At that time, should that occur, USG should apply the same tactic at Gibraltar and the Sinai and the no-fly and no-sail zone should be extended to the continent of Africa. If a vaccine is available, a mass and heavy vaccination of the population in the areas of Gibraltar and Sinai should be performed in a buffer area extending about 100 miles on either side of this boundary. The vaccine should be made available to any person seeking it, regardless of origin and indeed, it should be mandatory (if a refugee arrives in a heavily vaccinated area they are less likely to attempt to continue their exodus). If a vaccine is not available in that quantity, the same area should be evacuated. In either case, the area will require U.S. troops to deny passage to all persons. They should also deny entry into the vaccinated zone. Once this is accomplished, and all available assets should be employed to do so, similar checkpoints should be established at successive national borders from the outbreak. Obviously, if sufficient quantities of a vaccine remain, they should be administered at those locations and to the population generally.

USG should begin collaboration with Spain, Morocco, Israel and Egypt now. As a precautionary measure, USG should do the same with Panama and begin plans to set up a similar boundary in Panama. Plans to establish a buffer in Panama from Atlantic to Pacific by evacuation should begin now. If the efforts to contain the outbreak on the continent fail the virus will have run its course by:

[log2 (109) – log2 (16041)] * 3 about 12 months, or about September 15, 2015.

Resulting in the loss of very roughly 500 million human lives.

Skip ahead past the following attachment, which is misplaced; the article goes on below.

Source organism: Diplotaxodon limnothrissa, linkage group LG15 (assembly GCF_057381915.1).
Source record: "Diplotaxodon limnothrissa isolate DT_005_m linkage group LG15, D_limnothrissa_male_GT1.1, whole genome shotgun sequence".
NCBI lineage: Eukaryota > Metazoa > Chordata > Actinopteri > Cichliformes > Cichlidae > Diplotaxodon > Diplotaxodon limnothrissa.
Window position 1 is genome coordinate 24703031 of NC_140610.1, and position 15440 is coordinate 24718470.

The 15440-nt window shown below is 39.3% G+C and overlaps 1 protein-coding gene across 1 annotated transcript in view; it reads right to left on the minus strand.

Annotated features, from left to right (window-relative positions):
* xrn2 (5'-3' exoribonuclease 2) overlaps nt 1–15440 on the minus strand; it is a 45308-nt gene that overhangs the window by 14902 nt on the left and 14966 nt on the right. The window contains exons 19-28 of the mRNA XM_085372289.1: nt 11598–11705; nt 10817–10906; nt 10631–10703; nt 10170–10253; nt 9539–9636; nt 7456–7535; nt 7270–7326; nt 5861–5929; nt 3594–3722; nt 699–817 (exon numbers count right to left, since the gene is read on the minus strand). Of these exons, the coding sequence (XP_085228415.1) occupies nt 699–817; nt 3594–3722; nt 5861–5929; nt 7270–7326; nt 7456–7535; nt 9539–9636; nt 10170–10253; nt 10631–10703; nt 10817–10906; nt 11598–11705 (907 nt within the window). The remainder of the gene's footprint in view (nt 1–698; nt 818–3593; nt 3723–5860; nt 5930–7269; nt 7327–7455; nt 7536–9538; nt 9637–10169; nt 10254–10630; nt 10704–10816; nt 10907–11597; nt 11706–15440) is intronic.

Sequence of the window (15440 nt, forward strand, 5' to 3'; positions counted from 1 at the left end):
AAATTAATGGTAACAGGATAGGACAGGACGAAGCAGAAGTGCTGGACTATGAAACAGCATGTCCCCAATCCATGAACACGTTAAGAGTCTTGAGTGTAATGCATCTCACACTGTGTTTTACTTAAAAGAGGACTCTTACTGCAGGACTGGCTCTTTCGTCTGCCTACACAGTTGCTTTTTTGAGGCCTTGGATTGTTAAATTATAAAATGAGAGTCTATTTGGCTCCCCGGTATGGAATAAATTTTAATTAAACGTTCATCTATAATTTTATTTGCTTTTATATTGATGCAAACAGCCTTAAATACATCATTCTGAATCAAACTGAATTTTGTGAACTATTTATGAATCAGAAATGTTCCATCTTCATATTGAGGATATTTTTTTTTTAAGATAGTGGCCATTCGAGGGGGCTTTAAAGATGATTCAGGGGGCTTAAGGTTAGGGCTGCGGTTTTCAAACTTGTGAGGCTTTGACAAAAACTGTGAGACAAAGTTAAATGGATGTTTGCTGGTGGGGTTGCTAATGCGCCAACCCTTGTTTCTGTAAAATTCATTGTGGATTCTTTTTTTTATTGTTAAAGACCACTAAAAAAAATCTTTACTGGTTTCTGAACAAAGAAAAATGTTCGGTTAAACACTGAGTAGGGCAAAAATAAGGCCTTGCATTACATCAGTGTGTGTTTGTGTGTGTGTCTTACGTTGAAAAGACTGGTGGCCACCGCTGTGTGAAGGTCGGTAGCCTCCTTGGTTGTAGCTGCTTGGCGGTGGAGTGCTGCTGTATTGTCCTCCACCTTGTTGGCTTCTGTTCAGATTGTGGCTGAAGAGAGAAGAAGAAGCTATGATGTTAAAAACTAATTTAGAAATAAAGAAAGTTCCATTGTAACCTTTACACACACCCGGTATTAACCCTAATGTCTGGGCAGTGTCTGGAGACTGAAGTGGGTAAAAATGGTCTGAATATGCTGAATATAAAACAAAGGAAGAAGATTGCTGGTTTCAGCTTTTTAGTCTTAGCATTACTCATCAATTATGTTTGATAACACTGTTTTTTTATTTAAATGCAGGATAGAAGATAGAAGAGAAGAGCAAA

If containment to the African continent fails, the virus will run its course and preferentially impact countries that are not well developed or which have large, poor populations. In that case, the virus will run its course in roughly:

[log2 (7*109) – log2 (16041)] * 3 about 14 months, or about November 15, 2015.

Resulting in the loss of very roughly 2.5 billion human lives.

If the (by then) pandemic escapes the African continent, China and especially India are at grave risk because of their large, poor populations confined to a single legal jurisdiction. China will likely not allow foreign assistance on a large scale, though India might. The problem that is being overlooked here is that once the virus has a large pool of infected the ability to contain it drops sharply. In reality, I expect the 2.5 billion figure to be higher. We can expect geopolitical destabilization to occur in this case, with war and conflict becoming a salient feature. The worst case scenario, though not a likely one, is for some authorities such as those in China to use a “snake and nape” tactic. I would caution any such nation (think Pakistan and China) that use of nuclear weapons will only exacerbate the problem as the radiological effect will be as bad or worse than the virus itself. The problem here is trying to guess what a developing nation will do when desperate.

There is no way to know how this function will behave in the future and its doubling rate may change, resulting in large differences in these estimates. However, we cannot ignore the fact that the observed doubling rate is the best information we have for projecting the diffusion of the virus. Another reason to be somewhat skeptical of our starting numbers is the fact that we don’t know if the doubling time is an artifact of the reporting fidelity or a true representation of the rate of diffusion of the virus. However, it is probably imprudent to assume the former.

USG and NIH should place GSK on a war footing now, by the manner of imminent domain or national security if necessary. This should be extended to any other private competency as well, if identified. The likelihood of this virus taking a good hold in any industrialized, wealthy nation is very low, but these events could have cataclysmic economic consequences on the entire world nonetheless.

This entire analysis assumes that no mutation rendering transmission airborne occurs. All suggestions provided are made on the premise of minimizing loss of human life.

– kk